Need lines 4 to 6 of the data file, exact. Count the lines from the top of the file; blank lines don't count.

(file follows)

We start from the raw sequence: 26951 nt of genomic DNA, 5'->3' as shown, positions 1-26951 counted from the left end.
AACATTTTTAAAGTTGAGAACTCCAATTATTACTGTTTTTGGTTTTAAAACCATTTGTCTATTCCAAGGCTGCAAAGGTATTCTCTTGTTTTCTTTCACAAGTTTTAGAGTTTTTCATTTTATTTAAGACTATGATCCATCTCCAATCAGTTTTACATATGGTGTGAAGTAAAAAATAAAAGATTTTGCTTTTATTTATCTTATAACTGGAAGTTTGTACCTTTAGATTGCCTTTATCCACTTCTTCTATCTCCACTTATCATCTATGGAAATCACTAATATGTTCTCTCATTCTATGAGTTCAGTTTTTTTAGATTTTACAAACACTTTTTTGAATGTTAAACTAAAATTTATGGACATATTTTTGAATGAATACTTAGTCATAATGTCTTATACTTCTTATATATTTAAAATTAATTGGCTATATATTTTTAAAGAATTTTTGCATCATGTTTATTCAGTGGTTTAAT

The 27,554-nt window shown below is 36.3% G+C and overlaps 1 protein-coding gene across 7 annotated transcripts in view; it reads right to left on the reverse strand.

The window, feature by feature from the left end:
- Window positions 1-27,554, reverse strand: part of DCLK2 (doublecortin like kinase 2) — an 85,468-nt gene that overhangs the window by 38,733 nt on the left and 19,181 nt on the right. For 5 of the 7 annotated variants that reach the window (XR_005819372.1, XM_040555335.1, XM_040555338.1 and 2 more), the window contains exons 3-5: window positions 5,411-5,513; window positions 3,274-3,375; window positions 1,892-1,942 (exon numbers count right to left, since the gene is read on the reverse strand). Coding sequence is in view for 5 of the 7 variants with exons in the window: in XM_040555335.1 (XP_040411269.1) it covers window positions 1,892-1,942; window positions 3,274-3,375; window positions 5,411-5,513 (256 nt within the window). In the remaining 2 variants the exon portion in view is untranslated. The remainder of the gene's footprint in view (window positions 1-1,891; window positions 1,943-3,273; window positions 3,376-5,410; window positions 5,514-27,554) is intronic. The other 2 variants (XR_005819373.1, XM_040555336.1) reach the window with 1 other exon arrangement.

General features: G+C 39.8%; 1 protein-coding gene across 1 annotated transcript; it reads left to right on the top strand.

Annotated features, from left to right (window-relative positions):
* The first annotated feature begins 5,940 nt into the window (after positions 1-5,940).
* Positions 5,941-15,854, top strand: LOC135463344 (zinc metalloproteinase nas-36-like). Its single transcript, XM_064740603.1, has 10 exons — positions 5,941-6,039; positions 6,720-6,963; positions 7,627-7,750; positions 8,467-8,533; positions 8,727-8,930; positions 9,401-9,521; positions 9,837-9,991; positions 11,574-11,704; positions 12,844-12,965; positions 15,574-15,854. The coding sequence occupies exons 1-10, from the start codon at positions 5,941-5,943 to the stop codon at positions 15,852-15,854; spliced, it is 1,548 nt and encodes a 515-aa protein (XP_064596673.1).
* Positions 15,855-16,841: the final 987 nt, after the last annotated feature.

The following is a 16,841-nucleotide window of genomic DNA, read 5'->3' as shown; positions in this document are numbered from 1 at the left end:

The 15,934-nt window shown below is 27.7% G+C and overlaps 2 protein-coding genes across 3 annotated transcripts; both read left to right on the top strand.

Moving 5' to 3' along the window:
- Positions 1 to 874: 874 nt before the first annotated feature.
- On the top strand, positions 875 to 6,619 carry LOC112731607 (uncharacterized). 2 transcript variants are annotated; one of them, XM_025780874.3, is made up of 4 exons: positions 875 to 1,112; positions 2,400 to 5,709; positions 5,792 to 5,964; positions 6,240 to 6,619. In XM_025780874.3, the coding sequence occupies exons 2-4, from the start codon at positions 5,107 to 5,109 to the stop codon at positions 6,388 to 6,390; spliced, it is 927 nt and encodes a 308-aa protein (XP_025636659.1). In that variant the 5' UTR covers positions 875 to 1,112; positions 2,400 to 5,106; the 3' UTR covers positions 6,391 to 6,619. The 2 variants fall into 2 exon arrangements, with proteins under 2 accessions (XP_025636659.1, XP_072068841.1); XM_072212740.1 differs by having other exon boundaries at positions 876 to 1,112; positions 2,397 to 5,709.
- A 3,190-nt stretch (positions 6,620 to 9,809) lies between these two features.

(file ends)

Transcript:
The window, feature by feature from the left end:
- Window positions 1-27,554, reverse strand: part of DCLK2 (doublecortin like kinase 2) — an 85,468-nt gene that overhangs the window by 38,733 nt on the left and 19,181 nt on the right. For 5 of the 7 annotated variants that reach the window (XR_005819372.1, XM_040555335.1, XM_040555338.1 and 2 more), the window contains exons 3-5: window positions 5,411-5,513; window positions 3,274-3,375; window positions 1,892-1,942 (exon numbers count right to left, since the gene is read on the reverse strand). Coding sequence is in view for 5 of the 7 variants with exons in the window: in XM_040555335.1 (XP_040411269.1) it covers window positions 1,892-1,942; window positions 3,274-3,375; window positions 5,411-5,513 (256 nt within the window). In the remaining 2 variants the exon portion in view is untranslated. The remainder of the gene's footprint in view (window positions 1-1,891; window positions 1,943-3,273; window positions 3,376-5,410; window positions 5,514-27,554) is intronic. The other 2 variants (XR_005819373.1, XM_040555336.1) reach the window with 1 other exon arrangement.

General features: G+C 39.8%; 1 protein-coding gene across 1 annotated transcript; it reads left to right on the top strand.